In 1986 my family was evacuated from our home when the hillside across the road collapsed during a particularly bad Seattle storm, bringing down boulders, mud and large trees in its wake. Immediately the neighbors came out of their houses and started shoveling mud, diverting it away from our home and two others and down our driveway into the garage and out into a wooded area.
In response the city delivered empty sandbags to our location, which our husbands started filling with mud; the sand didn’t come until a day later. Bales of hay were placed alongside the road which provided the only access to our homes. We were able to walk on these bales to our homes to do laundry and prepare food but had to be out by dark because city inspectors, fearing the slides would continue (which they did) and we wouldn’t hear them ordered us all out and posted “CONDEMNED” notices to that effect on our doors.
We were the fortunate ones. Two other houses were destroyed and never rebuilt. One afternoon my husband and I stood at the top of the slide area surveying the damage only to see another slide, taking a tree with it, moving down toward our home. Luckily it was diverted down our driveway and into our garage, where it flowed into an open pit area; we’d been visiting friends so still had our car.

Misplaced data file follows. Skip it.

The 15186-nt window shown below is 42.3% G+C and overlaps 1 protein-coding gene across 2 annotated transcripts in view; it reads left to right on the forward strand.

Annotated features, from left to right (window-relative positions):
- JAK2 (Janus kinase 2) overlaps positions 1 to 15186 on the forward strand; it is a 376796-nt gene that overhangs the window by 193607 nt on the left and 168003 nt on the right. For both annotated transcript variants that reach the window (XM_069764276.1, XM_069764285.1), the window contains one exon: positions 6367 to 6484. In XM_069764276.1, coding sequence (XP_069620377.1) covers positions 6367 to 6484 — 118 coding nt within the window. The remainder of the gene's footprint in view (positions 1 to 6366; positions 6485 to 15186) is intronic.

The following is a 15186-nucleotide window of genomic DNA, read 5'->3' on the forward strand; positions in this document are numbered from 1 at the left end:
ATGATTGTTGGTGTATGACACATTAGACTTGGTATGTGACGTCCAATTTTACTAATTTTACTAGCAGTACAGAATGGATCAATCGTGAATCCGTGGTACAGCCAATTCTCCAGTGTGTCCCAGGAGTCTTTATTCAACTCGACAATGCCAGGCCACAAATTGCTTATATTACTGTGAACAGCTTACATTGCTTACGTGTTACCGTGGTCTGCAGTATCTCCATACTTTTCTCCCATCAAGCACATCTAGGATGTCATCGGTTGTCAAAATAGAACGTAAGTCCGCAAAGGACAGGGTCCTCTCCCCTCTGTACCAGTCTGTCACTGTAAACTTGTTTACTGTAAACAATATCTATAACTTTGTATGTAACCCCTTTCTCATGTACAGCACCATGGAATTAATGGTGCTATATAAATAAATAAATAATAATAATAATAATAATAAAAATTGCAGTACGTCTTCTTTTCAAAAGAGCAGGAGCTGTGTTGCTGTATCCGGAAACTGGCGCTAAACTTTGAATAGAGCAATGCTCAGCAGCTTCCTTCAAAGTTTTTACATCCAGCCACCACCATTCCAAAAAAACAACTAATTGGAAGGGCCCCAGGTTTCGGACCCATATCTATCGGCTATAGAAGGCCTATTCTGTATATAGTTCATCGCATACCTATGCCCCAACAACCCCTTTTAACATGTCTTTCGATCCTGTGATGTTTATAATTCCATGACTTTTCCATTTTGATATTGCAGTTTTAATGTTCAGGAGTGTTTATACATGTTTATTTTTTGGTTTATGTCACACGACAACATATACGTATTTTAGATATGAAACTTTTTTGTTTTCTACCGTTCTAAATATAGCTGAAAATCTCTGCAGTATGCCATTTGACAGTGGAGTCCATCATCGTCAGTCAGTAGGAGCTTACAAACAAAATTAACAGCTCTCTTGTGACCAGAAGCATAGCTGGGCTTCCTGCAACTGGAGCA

We moved into a hotel kindly arranged for, at a much-reduced rate, by a friend who worked there. The Postman agreed to deliver mail for all of us to one mailbox on a neighbor’s front porch while the Seattle school district arranged transportation for our three children to and from school daily. I was taking classes at a local university studying for a degree in Theology and my class that quarter was “Revelations and Apocalyptic Literature,” most appropriate we decided.
When the rains, floods and mudslides hit the North Shore of Kaua’i, we had only a slight inkling of what the residents here are going through. My daughter is the team leader of CERT (Community Emergency Response Team) Kekaha, my daughter-in-law a member of the Kekaha team, while my husband is a member of CERT Kalaheo. All were called out to volunteer their time and energy to survey the damage and to assist the families so badly affected, distributing food, cleaning supplies and evacuating well over 450 people caught unaware.
While most of us were able to return to our Seattle homes a month later, it won’t be that easy for the North Shore. Well over 49” of rain poured down on Hanalei and the North Shore. Highways were buried beneath mud, boulders and trees. Homes were pulled from their foundations and some washed down rivers. Bison from the nearby farm were also impacted and several lost their lives, though many others were recovered. The taro crop was lost beneath floodwaters. Businesses were covered in mud.
Recovery will take months and unfortunately some areas may never recover. But the people of Kaua’I are strong and resilient. They’ve faced disasters before and undoubtedly will again. They roll up their sleeves and get busy, doing what needs to be done, sharing what they have with others who have lost everything. While there were injuries, no lives were lost and in a spirit of gratitude they survive.
the photo at the top is of a tree on Kaua’i